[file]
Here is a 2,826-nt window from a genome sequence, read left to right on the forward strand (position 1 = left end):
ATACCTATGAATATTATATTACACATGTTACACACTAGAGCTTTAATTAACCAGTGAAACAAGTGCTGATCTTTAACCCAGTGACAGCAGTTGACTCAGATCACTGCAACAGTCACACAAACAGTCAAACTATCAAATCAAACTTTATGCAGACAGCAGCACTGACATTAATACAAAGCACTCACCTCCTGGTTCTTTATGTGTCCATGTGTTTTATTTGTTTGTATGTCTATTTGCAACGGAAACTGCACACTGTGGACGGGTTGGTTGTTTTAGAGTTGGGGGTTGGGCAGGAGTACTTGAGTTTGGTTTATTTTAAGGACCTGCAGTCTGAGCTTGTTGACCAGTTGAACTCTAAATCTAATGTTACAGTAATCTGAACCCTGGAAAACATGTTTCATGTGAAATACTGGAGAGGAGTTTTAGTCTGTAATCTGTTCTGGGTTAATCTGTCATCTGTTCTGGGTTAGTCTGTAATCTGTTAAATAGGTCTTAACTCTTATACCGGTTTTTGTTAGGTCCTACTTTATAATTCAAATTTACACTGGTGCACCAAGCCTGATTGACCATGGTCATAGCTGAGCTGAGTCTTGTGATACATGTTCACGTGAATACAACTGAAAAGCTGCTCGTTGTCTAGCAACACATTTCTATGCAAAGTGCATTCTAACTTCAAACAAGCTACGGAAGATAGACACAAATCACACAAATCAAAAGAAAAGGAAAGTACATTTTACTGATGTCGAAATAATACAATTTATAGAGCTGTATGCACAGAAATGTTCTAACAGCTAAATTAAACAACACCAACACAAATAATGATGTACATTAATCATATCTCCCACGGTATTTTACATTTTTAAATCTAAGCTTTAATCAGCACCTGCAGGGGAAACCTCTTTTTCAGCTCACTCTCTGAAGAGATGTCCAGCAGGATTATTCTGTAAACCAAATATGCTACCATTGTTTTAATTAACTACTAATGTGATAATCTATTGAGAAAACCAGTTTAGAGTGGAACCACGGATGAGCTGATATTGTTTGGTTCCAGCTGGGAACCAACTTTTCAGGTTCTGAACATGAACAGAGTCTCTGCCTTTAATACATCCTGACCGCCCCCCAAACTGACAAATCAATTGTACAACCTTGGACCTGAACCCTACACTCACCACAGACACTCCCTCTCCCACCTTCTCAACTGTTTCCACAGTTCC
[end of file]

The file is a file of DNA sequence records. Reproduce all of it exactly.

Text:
Here is a 2,826-nt window from a genome sequence, read left to right on the forward strand (position 1 = left end):
ATACCTATGAATATTATATTACACATGTTACACACTAGAGCTTTAATTAACCAGTGAAACAAGTGCTGATCTTTAACCCAGTGACAGCAGTTGACTCAGATCACTGCAACAGTCACACAAACAGTCAAACTATCAAATCAAACTTTATGCAGACAGCAGCACTGACATTAATACAAAGCACTCACCTCCTGGTTCTTTATGTGTCCATGTGTTTTATTTGTTTGTATGTCTATTTGCAACGGAAACTGCACACTGTGGACGGGTTGGTTGTTTTAGAGTTGGGGGTTGGGCAGGAGTACTTGAGTTTGGTTTATTTTAAGGACCTGCAGTCTGAGCTTGTTGACCAGTTGAACTCTAAATCTAATGTTACAGTAATCTGAACCCTGGAAAACATGTTTCATGTGAAATACTGGAGAGGAGTTTTAGTCTGTAATCTGTTCTGGGTTAATCTGTCATCTGTTCTGGGTTAGTCTGTAATCTGTTAAATAGGTCTTAACTCTTATACCGGTTTTTGTTAGGTCCTACTTTATAATTCAAATTTACACTGGTGCACCAAGCCTGATTGACCATGGTCATAGCTGAGCTGAGTCTTGTGATACATGTTCACGTGAATACAACTGAAAAGCTGCTCGTTGTCTAGCAACACATTTCTATGCAAAGTGCATTCTAACTTCAAACAAGCTACGGAAGATAGACACAAATCACACAAATCAAAAGAAAAGGAAAGTACATTTTACTGATGTCGAAATAATACAATTTATAGAGCTGTATGCACAGAAATGTTCTAACAGCTAAATTAAACAACACCAACACAAATAATGATGTACATTAATCATATCTCCCACGGTATTTTACATTTTTAAATCTAAGCTTTAATCAGCACCTGCAGGGGAAACCTCTTTTTCAGCTCACTCTCTGAAGAGATGTCCAGCAGGATTATTCTGTAAACCAAATATGCTACCATTGTTTTAATTAACTACTAATGTGATAATCTATTGAGAAAACCAGTTTAGAGTGGAACCACGGATGAGCTGATATTGTTTGGTTCCAGCTGGGAACCAACTTTTCAGGTTCTGAACATGAACAGAGTCTCTGCCTTTAATACATCCTGACCGCCCCCCAAACTGACAAATCAATTGTACAACCTTGGACCTGAACCCTACACTCACCACAGACACTCCCTCTCCCACCTTCTCAACTGTTTCCACAGTTCC